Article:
produced by Lee Townsend

Recorded and mixed at In the Pocket Studios, Forestville, CA
Mastered at Sterling Sound, New York, NY

Engineered by Adam Munoz
Assistant Engineer: Jonathan Chi
Mastered by Greg Calbi

Artwork by Andrew Cunningham
Photography by Michael Didonna

Blue Note

Charlie Hunter – 8-string guitar
John Ellis – Tenor Saxophone, Bass Clarinet, Flute
Derrek Phillips – Drums


The Village Voice
By Francis Davis

“The Charlie Hunter Trio’s Friends Seen and Unseen is lean and slyly funky, with Hunter creating the illusion of a Hammond B3 here and there. The speed of Hunter’s chords gives drummer Derrek Phillips plenty of room to thrash around, and his New Orleans parade rhythms are especially bracing on the slinky “Lulu’s Crawl,” where tenorist John Ellis (who elsewhere occasionally switches to bass clarinet or flute) slap-tongues to telling effect, a fine companion to Hunter’s wah-wah. Not surprisingly for a guitarist who got his start behind Michael Franti in the Disposable Heroes of Hiphoprisy and made his first big splash with a Nirvana cover, Hunter takes advantage of echo and feedback and other rock devices. But not even the staunchest conservative could deny that he plays jazz. In its uninsistent way, Friends Seen and Unseen proves both that the tried-and-true still works and that a little updating never hurts.”

Metro Pulse

Hunter shows off his broad style, talent and taste on Friends Seen and Unseen”… The drum work of Derrek Phillips and saxophone of John Ellis along with the Hunter’s incredible guitar work, it is easy to see why Hunter has been heralded as the freshest thing to happen to jazz in years.”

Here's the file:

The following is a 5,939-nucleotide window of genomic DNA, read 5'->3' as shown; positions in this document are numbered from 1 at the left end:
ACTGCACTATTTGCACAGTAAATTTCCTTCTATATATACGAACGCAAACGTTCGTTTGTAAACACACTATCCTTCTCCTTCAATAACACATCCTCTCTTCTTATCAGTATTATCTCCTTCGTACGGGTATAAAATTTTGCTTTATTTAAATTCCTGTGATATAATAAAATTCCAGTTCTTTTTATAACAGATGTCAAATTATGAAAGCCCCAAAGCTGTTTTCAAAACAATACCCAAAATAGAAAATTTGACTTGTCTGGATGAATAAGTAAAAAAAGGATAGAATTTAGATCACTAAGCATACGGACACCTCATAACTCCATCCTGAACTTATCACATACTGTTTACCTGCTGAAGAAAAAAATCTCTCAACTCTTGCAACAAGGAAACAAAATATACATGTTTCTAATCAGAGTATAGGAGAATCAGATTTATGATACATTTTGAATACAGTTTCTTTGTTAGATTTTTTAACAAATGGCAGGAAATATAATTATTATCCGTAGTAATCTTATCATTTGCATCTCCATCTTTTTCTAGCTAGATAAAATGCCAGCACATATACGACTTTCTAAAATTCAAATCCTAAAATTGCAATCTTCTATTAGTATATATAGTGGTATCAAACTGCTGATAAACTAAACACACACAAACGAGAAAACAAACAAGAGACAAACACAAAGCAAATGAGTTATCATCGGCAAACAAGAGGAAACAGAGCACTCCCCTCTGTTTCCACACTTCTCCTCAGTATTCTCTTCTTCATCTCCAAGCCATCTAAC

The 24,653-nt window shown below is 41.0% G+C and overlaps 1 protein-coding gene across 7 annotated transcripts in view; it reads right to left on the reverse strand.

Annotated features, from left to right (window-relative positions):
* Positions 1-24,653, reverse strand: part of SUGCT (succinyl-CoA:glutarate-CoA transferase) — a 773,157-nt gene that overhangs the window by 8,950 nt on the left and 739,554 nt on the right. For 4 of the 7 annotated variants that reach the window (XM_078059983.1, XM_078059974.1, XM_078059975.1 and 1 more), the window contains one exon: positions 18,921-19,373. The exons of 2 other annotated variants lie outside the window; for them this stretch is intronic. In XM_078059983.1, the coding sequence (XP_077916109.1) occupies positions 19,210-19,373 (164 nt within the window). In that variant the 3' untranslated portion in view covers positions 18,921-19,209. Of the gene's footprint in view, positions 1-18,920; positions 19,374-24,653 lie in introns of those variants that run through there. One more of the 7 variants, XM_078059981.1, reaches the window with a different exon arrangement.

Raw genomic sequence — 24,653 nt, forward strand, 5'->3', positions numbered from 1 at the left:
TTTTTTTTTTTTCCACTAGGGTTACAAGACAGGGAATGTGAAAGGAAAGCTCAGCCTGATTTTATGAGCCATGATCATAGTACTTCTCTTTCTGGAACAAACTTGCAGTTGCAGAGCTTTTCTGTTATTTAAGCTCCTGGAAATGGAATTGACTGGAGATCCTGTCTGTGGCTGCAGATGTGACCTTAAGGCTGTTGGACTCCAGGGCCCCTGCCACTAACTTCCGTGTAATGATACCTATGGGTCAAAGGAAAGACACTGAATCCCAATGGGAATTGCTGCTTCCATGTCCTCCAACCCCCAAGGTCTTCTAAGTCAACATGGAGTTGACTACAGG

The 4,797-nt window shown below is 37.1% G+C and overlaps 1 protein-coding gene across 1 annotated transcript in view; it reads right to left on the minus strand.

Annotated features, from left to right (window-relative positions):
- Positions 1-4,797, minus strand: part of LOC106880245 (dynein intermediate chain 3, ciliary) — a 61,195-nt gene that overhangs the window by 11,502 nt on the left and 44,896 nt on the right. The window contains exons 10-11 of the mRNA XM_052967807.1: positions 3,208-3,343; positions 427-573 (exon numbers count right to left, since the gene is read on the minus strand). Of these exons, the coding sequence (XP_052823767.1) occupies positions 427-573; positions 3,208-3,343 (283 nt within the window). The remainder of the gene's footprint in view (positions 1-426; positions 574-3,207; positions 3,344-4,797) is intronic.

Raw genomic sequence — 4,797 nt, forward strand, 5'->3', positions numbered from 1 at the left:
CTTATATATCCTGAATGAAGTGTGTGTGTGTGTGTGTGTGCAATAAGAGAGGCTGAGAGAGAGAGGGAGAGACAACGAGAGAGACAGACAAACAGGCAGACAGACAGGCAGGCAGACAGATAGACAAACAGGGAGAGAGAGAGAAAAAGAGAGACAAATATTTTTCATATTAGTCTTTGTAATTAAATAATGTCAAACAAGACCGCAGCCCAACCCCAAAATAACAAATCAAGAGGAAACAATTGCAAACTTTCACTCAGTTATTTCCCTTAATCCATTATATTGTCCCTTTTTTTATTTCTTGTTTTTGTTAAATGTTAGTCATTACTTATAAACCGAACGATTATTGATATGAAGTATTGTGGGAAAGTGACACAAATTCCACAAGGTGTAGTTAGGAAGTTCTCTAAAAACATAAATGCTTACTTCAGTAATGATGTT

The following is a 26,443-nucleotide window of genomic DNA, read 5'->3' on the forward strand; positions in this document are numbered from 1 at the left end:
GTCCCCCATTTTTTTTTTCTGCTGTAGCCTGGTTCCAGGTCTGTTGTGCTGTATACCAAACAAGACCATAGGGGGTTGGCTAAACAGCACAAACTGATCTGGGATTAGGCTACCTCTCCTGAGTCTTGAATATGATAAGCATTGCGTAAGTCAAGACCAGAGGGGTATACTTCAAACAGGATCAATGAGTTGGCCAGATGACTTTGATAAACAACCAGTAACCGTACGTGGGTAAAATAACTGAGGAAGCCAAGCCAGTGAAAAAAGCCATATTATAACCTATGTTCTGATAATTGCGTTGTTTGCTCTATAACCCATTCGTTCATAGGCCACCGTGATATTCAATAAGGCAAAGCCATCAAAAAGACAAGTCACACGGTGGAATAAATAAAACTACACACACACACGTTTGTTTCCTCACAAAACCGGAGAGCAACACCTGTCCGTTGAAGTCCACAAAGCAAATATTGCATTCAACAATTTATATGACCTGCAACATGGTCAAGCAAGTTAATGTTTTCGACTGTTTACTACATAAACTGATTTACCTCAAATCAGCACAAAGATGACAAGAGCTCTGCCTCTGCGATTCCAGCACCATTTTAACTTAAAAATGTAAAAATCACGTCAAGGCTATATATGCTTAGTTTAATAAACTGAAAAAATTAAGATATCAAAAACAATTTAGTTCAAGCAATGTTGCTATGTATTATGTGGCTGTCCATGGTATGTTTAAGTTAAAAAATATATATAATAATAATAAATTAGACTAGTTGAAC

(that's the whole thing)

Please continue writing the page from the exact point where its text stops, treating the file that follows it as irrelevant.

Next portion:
Washington Post

“Friends boasts a curiously textured charm and kinetic pulse that’s hard to resist… It’s brimming with conversational exchanges and casually unfolding improvisations”

All About Jazz

”The new recording clearly stands on its own and proves that the maturing guitarist still has that special something that keeps the music fresh, vibrant, and enjoyable…. His ability to play parts that are sometimes rhythmically at odds with each other is more than remarkable. It is frightening. He has taken what was originally treated as a bit of a novelty and raised it to a level of art for which there is no real frame of reference. . . .
Hunter is said to have remarked, when he dropped the finished album to Ropeadope, that it is his best record yet. With his diverse discography these are strong words indeed, and while its position at the top of the heap may be subjective, it clearly stands in the upper reaches. Certainly it is an album by an artist who is growing in palpable leaps and bounds.”